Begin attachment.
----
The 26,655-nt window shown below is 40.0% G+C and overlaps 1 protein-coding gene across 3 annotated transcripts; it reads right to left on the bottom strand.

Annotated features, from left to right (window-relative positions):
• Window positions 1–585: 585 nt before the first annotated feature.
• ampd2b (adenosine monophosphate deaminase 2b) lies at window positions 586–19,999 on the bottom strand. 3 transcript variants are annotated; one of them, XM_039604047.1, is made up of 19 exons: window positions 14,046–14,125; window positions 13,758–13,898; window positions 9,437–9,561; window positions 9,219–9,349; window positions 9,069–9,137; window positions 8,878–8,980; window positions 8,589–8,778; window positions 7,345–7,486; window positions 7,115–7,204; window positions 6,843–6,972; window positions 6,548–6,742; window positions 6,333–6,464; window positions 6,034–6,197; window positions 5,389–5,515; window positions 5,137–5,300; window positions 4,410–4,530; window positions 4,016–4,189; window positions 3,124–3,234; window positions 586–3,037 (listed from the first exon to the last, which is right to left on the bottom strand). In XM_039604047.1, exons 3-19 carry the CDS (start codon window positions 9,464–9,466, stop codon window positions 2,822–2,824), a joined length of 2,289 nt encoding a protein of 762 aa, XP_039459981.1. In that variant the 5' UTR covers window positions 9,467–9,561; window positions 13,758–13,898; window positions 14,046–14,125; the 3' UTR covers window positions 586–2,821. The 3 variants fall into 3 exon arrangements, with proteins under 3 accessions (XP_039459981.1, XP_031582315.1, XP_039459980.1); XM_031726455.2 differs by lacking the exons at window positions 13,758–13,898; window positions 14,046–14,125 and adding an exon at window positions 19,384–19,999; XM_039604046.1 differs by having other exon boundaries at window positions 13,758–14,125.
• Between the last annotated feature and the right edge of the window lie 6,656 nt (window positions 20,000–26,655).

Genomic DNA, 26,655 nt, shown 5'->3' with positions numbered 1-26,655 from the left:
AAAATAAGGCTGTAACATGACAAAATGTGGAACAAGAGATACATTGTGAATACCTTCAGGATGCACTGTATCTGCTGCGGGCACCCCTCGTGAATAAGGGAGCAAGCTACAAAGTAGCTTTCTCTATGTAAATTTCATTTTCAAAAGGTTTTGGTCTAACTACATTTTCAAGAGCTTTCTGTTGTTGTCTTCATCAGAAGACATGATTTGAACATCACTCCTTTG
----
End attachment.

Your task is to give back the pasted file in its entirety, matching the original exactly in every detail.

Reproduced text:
The 26,655-nt window shown below is 40.0% G+C and overlaps 1 protein-coding gene across 3 annotated transcripts; it reads right to left on the bottom strand.

Annotated features, from left to right (window-relative positions):
• Window positions 1–585: 585 nt before the first annotated feature.
• ampd2b (adenosine monophosphate deaminase 2b) lies at window positions 586–19,999 on the bottom strand. 3 transcript variants are annotated; one of them, XM_039604047.1, is made up of 19 exons: window positions 14,046–14,125; window positions 13,758–13,898; window positions 9,437–9,561; window positions 9,219–9,349; window positions 9,069–9,137; window positions 8,878–8,980; window positions 8,589–8,778; window positions 7,345–7,486; window positions 7,115–7,204; window positions 6,843–6,972; window positions 6,548–6,742; window positions 6,333–6,464; window positions 6,034–6,197; window positions 5,389–5,515; window positions 5,137–5,300; window positions 4,410–4,530; window positions 4,016–4,189; window positions 3,124–3,234; window positions 586–3,037 (listed from the first exon to the last, which is right to left on the bottom strand). In XM_039604047.1, exons 3-19 carry the CDS (start codon window positions 9,464–9,466, stop codon window positions 2,822–2,824), a joined length of 2,289 nt encoding a protein of 762 aa, XP_039459981.1. In that variant the 5' UTR covers window positions 9,467–9,561; window positions 13,758–13,898; window positions 14,046–14,125; the 3' UTR covers window positions 586–2,821. The 3 variants fall into 3 exon arrangements, with proteins under 3 accessions (XP_039459981.1, XP_031582315.1, XP_039459980.1); XM_031726455.2 differs by lacking the exons at window positions 13,758–13,898; window positions 14,046–14,125 and adding an exon at window positions 19,384–19,999; XM_039604046.1 differs by having other exon boundaries at window positions 13,758–14,125.
• Between the last annotated feature and the right edge of the window lie 6,656 nt (window positions 20,000–26,655).

Genomic DNA, 26,655 nt, shown 5'->3' with positions numbered 1-26,655 from the left:
AAAATAAGGCTGTAACATGACAAAATGTGGAACAAGAGATACATTGTGAATACCTTCAGGATGCACTGTATCTGCTGCGGGCACCCCTCGTGAATAAGGGAGCAAGCTACAAAGTAGCTTTCTCTATGTAAATTTCATTTTCAAAAGGTTTTGGTCTAACTACATTTTCAAGAGCTTTCTGTTGTTGTCTTCATCAGAAGACATGATTTGAACATCACTCCTTTG